"It's impossible," she said. "I'm going to have to quit."
I was sitting across the table from one of the most impressive and talented women I have ever worked with.
She prides herself on a work ethic that matches her talent, an unflappable nature, a list-ticking level of organisation that intimidates those of us who are a bit more... free form, and a passion for what she does that has seen her build a career to a respected, enviable height.
Watch: Be a "good" mum. Post continues below.
"No-one can do it," she went on. "It's a lie. Mothers can't work."
"Of course they can," I said, as gently as I could manage. "I do."
She looked at me the way a dog looks at the boot that kicked it.
"Why didn't you tell me it was this f***ing difficult?"
Oh. I thought I did.
My brilliant colleague had just come back to work after having her first child. Part time. Her almost-toddler was in daycare on the days she was working.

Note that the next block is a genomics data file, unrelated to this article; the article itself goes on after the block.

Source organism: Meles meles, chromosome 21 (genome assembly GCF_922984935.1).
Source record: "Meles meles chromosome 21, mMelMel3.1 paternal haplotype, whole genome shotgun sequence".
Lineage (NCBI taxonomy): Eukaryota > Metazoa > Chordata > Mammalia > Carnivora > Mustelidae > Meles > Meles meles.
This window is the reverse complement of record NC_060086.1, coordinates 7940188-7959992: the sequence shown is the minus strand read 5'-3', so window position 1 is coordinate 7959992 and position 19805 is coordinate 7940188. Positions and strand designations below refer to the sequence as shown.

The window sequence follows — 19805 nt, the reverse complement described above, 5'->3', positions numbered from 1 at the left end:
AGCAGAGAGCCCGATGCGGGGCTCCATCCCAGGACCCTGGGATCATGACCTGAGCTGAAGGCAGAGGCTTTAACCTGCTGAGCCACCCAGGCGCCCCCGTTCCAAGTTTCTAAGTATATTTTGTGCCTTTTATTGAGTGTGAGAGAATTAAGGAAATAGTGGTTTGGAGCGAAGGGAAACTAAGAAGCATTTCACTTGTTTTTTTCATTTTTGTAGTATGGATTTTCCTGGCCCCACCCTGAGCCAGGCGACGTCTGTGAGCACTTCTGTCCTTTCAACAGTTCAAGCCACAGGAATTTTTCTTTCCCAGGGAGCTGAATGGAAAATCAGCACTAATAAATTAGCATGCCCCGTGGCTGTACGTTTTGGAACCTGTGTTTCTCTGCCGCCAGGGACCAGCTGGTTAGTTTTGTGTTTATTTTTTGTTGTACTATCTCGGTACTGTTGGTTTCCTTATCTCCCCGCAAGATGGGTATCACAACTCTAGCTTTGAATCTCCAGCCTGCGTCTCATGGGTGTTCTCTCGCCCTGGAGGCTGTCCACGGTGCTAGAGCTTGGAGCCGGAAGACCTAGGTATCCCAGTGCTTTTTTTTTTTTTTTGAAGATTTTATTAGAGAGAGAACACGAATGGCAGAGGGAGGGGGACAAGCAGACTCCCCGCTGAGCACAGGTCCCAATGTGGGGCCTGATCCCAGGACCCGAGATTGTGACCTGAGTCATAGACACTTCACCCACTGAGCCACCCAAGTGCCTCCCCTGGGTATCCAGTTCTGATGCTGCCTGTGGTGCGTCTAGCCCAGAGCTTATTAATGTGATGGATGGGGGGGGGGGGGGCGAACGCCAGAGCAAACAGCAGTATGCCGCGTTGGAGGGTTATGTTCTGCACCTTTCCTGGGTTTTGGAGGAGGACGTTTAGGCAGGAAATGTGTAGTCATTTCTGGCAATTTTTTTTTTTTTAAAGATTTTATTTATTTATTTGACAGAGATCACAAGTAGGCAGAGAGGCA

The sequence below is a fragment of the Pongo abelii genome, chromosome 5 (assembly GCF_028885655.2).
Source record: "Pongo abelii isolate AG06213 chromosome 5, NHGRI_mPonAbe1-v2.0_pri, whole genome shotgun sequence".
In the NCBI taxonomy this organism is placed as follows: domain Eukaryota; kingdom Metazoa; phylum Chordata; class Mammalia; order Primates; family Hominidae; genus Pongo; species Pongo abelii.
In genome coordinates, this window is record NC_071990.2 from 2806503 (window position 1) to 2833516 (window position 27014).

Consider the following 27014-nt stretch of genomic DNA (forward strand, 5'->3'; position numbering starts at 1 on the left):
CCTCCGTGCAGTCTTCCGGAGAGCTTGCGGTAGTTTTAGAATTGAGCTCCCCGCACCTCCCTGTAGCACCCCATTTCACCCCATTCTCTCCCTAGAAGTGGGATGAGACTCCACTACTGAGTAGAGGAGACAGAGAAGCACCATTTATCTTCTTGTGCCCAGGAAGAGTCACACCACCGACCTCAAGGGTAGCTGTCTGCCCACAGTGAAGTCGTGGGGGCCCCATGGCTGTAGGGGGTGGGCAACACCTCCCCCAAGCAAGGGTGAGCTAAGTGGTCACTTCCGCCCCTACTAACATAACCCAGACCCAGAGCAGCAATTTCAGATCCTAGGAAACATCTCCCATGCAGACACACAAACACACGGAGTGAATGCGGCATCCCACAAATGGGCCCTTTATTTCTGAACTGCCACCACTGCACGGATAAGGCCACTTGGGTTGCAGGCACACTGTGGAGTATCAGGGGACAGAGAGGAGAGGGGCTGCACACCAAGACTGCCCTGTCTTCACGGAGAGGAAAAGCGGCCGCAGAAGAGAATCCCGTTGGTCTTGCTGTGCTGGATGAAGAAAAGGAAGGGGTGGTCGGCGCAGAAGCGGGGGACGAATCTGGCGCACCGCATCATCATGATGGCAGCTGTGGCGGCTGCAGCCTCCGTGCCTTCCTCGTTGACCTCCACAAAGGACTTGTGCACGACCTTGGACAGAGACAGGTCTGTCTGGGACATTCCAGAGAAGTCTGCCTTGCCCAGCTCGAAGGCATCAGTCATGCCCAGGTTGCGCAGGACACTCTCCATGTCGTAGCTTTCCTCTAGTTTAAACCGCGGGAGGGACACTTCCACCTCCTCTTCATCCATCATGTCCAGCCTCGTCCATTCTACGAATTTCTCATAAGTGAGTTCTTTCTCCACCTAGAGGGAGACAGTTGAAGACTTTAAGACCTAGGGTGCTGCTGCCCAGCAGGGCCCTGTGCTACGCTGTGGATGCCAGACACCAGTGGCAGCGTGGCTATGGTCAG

The first years of that transition are brutal.
Every phase of parenting has its own peculiar hells.
The all-consuming terror of those first days at home with a newborn, where the weight of what you've just done - made yourself literally responsible for the survival of what you love most in the world - settles on you like a lead jacket.
The waves of anxiety that buffer you as you deal with milestone culture and endless imposter syndrome. Every other mother seeming to know what to do. Every other kid is sleeping/eating/rolling/crawling on the schedule spelled out in that bloody parenting app, while yours seems stubbornly unaware of the timeline.